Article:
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City Commissioners Discuss Transferring Gainesville Power Lines Underground

Gainesville City Hall, the location where the meeting about undergrounding power lines was held on Thursday. (Justin Ford/ WUFT)
Gainesville City Hall, the location where the meeting about undergrounding power lines was held on Thursday. (Justin Ford/ WUFT)

Gainesville city commissioners met Thursday with a representative from Gainesville Regional Utilities to discuss the possibility of a massive infrastructure project: the transfer of a significant amount of overhead power lines underground.

The meeting with city commissioners and Mayor Lauren Poe addressed the initiative of "undergrounding," which refers to relocating power lines currently on overhead utility poles to below ground.  The commission discussed whether or not the city should go beyond the current requirement of undergrounding power lines for all new developments.

Commissioner Charles Goston said it is impractical to remove overhead infrastructure with long lifespans simply for cosmetic purposes.

“It is not practical or economical,” Goston said. “If it was a necessity you should do it. But for cosmetic purposes, there is no way.”

Commissioners have been discussing undergrounding initiatives since August 2016. The reasons for revisiting the idea varied among commissioners and ranged from beautification to storm preparedness.

During the General Policy Committee meeting on Thursday, Jim Mathews, GRU energy delivery engineering manager, presented the pros, cons and costs of converting existing overhead infrastructure underground.

According to Mathews, the difference in cost between overhead lines and underground lines is considerable. The cost of underground lines is increased primarily because of the need for extra insulation.

Mathews explained that overhead wire can be bought for considerably smaller price, at approximately $1.50 per foot. “The same wire that has to be underground is close to eighteen dollars a foot,” he added.

Mathews said fixing and replacing parts for overhead lines is easier than repairing lines underground.

Mayor Lauren Poe highlighted the benefits of underground wiring at the meeting. He said that overhead lines are damaged much more frequently because of the outside environment and that cost supersedes the cost of the underground wiring.

In response, Mathews mentioned another disadvantage of undergrounding, saying that underground cable has a lifespan of approximately 30 years, whereas the infrastructure of overhead cable can last anywhere between 50 and 100 years, depending on the material of the pole.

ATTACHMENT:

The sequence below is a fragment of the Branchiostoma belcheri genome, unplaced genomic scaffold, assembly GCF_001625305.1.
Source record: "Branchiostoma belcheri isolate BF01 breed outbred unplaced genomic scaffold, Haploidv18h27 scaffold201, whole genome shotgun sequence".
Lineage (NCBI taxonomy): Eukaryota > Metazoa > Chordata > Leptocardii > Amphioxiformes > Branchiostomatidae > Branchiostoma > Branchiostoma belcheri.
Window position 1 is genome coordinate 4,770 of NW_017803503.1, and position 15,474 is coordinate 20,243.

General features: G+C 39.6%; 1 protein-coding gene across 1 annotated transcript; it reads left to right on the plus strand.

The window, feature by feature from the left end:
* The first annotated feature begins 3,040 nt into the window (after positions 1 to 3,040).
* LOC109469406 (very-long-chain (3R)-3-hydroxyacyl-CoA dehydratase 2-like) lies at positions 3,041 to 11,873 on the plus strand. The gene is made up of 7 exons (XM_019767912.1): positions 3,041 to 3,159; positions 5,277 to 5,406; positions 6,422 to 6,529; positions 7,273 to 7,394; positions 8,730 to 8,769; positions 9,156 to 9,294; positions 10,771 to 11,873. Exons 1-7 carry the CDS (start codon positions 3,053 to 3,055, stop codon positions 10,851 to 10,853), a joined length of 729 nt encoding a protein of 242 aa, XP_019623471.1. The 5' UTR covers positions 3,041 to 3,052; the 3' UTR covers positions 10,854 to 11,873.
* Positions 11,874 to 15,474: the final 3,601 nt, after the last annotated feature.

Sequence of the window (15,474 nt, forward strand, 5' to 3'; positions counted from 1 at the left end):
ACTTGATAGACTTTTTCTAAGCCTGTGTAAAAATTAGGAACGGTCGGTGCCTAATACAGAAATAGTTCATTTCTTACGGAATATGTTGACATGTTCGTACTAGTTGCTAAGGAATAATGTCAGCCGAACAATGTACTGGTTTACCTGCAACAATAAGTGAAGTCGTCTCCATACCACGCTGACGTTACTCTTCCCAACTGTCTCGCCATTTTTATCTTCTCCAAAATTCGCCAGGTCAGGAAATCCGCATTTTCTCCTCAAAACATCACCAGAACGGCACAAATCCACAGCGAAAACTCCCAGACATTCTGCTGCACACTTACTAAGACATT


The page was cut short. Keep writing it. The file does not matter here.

Commissioner Adrian Hayes-Santos argued that the GRU presentation was one-sided and that future presentations on undergrounding should show "both sides of an issue."

“You don’t list any benefits to undergrounding, and there are benefits to undergrounding,” Hayes-Santos said following the presentation.

Hayes-Santos said Florida Power and Light data showed underground systems power restoration was much quicker than overhead systems' repairing in the aftermath of Hurricane Irma.

Mathews, however, mentioned that GRU does not have the budget to transfer large amounts of overhead infrastructure underground.

“The way the ordinance reads, the customer – whoever wants it (electric underground systems) – pays for it," Mathews said. "It is not in our rate structure.”

GRU referenced Tallahassee as a model for rate pressure should Gainesville go forth with such undergrounding initiatives. According to the GRU presentation, a mostly underground electric system could cause a minimum 20 percent rate increase for 50 years.

Commissioner At-Large Helen Warren said Hayes-Santos was looking at the positives that undergrounding provides in the wake of storms such as Hurricane Irma.

“With the hurricane damage, less power was knocked down in neighborhoods that had underground infrastructure,” Warren said.

Moving forward, the commissioners and mayor in attendance voted to revisit the pros and cons of undergrounding. Staff from GRU said future presentations will be more balanced.

Correction: This article originally misspelled a person's name. It's Mathews, not Matthews.

Justin Ford is a reporter for WUFT news and can be reached at 561-809-2670, and by email at